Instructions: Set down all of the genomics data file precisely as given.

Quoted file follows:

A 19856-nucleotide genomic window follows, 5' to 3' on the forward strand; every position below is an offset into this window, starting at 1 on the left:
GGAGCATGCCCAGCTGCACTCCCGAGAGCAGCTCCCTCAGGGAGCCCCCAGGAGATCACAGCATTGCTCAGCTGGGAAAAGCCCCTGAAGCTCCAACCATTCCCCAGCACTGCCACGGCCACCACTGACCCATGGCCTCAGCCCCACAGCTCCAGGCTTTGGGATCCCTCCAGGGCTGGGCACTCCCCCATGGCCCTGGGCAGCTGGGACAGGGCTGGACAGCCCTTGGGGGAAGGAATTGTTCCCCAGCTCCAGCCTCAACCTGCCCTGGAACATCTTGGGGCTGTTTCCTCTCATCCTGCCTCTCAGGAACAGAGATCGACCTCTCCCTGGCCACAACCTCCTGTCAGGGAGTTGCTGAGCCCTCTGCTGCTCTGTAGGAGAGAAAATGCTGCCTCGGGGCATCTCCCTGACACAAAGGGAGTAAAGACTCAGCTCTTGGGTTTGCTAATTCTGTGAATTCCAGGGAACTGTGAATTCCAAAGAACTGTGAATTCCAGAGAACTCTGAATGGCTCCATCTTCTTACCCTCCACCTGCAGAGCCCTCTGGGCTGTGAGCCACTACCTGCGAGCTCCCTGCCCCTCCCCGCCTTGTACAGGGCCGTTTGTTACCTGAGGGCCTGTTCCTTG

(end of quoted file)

A 19856-nucleotide genomic window follows, 5' to 3' on the forward strand; every position below is an offset into this window, starting at 1 on the left:
GGAGCATGCCCAGCTGCACTCCCGAGAGCAGCTCCCTCAGGGAGCCCCCAGGAGATCACAGCATTGCTCAGCTGGGAAAAGCCCCTGAAGCTCCAACCATTCCCCAGCACTGCCACGGCCACCACTGACCCATGGCCTCAGCCCCACAGCTCCAGGCTTTGGGATCCCTCCAGGGCTGGGCACTCCCCCATGGCCCTGGGCAGCTGGGACAGGGCTGGACAGCCCTTGGGGGAAGGAATTGTTCCCCAGCTCCAGCCTCAACCTGCCCTGGAACATCTTGGGGCTGTTTCCTCTCATCCTGCCTCTCAGGAACAGAGATCGACCTCTCCCTGGCCACAACCTCCTGTCAGGGAGTTGCTGAGCCCTCTGCTGCTCTGTAGGAGAGAAAATGCTGCCTCGGGGCATCTCCCTGACACAAAGGGAGTAAAGACTCAGCTCTTGGGTTTGCTAATTCTGTGAATTCCAGGGAACTGTGAATTCCAAAGAACTGTGAATTCCAGAGAACTCTGAATGGCTCCATCTTCTTACCCTCCACCTGCAGAGCCCTCTGGGCTGTGAGCCACTACCTGCGAGCTCCCTGCCCCTCCCCGCCTTGTACAGGGCCGTTTGTTACCTGAGGGCCTGTTCCTTG